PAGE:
Daniel Sepulveda, our vp of government relations, contributed to the latest edition of the IAB EU blog series on the GDPR. Read his section below and the full post here.
The EU General Data Protection Regulation (GDPR) has elevated the importance globally of data protection and forced new public and private efforts to rise to the challenge.
At MediaMath, we have worked feverishly to get GDPR compliance right by: consulting with legal counsel, partners, providers and others; ensuring compliance of technology products and services used; and holding discussions and working groups with consumers, policymakers, marketers, publishers and technology companies. Elsewhere, in companies as large as IBM to companies our size, and small and medium-sized start-ups engaging Europeans online, multiple millions of dollars and Euros and thousands of manhours are going into doing right by the consumer as directed in the GDPR. Marketers are mostly continuing their campaigns (including those traded via programmatic technologies) as they were designed prior to GDPR implementation. There was an initial dip in supply that is beginning to return to where it was before.
The industry has heard the message from European citizens and their regulators that we should focus on consumer protection in the digital age by putting consumers in charge of their experiences and identity.
It’s early days and we don’t consider the work done, but there is reason to celebrate and embrace the work and cooperation taking place both within and across stakeholders in industry, civil society and government to rise to the GDPR challenge.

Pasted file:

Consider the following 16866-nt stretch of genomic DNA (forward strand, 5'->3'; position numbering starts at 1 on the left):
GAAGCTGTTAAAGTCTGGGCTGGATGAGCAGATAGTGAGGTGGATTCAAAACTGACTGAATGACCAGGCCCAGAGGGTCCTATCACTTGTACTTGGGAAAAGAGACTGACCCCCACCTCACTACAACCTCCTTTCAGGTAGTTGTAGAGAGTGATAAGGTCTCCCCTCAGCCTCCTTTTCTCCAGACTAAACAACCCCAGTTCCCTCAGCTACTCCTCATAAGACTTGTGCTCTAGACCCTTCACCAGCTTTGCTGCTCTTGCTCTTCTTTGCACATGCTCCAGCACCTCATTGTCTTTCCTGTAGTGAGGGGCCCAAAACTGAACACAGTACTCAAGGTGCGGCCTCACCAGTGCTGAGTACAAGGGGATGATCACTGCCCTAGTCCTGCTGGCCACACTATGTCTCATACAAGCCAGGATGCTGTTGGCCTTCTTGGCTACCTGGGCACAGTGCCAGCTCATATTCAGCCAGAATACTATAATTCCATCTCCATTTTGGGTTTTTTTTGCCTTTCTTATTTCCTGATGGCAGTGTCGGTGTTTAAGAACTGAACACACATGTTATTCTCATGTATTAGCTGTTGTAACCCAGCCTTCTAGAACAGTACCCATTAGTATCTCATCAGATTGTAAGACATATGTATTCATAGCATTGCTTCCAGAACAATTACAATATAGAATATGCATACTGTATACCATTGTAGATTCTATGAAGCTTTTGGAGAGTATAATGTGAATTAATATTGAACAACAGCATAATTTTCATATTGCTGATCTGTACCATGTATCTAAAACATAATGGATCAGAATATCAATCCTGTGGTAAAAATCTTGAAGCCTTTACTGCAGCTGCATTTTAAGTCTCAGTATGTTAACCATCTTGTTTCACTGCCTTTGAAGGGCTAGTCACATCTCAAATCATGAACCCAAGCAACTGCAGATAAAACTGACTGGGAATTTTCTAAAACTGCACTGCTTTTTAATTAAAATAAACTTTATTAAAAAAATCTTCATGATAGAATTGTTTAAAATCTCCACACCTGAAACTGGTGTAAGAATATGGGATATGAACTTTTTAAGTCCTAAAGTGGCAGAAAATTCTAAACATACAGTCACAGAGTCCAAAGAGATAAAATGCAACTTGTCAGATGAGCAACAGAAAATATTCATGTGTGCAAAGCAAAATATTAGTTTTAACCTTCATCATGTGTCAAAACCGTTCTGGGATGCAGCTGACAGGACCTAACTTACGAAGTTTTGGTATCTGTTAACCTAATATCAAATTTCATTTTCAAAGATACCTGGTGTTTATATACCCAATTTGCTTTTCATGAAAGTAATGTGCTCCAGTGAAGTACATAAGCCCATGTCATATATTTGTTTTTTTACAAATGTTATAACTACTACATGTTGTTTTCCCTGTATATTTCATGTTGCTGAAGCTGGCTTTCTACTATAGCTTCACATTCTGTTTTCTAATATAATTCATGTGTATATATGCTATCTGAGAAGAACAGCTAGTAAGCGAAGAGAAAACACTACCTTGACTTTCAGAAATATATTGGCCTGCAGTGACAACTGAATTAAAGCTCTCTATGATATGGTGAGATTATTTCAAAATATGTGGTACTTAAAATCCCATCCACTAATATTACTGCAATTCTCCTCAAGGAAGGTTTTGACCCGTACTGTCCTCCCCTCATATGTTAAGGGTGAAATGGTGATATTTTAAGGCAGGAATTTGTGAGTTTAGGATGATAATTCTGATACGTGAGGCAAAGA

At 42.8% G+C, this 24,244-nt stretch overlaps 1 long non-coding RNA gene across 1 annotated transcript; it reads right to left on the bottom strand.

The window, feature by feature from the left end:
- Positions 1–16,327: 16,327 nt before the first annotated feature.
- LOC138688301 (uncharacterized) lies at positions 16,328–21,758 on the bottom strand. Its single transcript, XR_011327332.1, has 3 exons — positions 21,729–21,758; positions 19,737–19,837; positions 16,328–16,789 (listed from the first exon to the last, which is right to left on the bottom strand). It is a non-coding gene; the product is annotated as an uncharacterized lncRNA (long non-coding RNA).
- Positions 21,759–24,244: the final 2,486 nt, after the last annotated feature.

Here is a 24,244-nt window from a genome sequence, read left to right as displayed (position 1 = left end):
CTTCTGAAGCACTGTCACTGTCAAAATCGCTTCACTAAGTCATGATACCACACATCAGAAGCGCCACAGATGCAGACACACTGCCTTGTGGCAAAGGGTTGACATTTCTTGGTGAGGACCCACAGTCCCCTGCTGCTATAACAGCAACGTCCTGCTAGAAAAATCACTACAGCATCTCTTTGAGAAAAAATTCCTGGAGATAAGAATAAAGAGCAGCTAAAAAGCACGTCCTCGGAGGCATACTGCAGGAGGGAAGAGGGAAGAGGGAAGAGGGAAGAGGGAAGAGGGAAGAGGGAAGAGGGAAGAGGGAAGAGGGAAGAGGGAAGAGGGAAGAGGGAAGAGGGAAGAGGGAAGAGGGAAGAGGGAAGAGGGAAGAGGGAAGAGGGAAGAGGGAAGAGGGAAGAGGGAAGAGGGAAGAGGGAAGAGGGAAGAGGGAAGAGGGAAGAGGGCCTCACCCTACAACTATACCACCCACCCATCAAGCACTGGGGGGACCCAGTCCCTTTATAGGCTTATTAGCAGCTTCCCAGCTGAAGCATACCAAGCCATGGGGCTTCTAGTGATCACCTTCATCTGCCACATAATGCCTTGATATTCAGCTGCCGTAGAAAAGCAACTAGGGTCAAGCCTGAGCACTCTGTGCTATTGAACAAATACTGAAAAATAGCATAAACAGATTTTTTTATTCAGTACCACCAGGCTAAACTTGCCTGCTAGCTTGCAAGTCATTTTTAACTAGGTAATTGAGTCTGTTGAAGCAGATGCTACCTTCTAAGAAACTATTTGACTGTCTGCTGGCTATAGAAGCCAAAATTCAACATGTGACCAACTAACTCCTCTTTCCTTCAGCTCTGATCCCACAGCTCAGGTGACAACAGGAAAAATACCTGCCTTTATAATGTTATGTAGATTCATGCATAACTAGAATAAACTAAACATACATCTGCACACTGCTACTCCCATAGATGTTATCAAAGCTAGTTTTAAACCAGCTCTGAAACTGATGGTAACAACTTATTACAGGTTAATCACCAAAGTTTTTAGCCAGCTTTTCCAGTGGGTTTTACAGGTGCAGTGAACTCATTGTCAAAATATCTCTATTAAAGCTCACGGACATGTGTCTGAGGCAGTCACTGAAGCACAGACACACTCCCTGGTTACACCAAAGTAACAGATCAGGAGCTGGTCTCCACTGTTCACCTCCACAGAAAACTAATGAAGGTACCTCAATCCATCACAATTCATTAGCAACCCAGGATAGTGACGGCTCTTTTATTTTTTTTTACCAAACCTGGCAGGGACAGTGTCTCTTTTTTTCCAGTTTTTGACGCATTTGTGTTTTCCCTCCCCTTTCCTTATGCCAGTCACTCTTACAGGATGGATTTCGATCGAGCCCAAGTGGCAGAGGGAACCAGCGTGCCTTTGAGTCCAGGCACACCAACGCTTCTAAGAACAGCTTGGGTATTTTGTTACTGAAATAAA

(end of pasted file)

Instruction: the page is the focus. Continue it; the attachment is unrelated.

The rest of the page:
What we are witnessing in Europe is an evolving model for achieving public interest ends that combines self-regulatory work like the construction of the IAB Europe Transparency and Consent Framework (TCF) with public-private cooperation and conversations through multi-stakeholder forums like the German Marshall Fund and the World Economic Forum with an open and inclusive approach on the part of regulators to interpreting and implementing the GDPR. These are positive developments. It is important for suppliers like Google in particular to integrate into the IAB Europe Framework to give the market greater certainty and sense of joint problem-solving.
Within these developments, we believe that the importance of the IAB Europe’s Framework cannot be overemphasised. It offers a good faith effort on the part of the industry to respect the GDPR and enable continued digital growth. By creating a mechanism for website operators to make clear to consumers which other digital actors are involved in the processing of their data and for what purposes, we are making the digital supply chain visible and a matter of choice for consumers. We hope regulators and thought leaders will recognise and work with us as we iterate on the Framework and urge all actors in the digital economy to support and use the Framework as we continue to endeavour to both comply with the GDPR and hold ongoing global discussions about privacy in the digital age.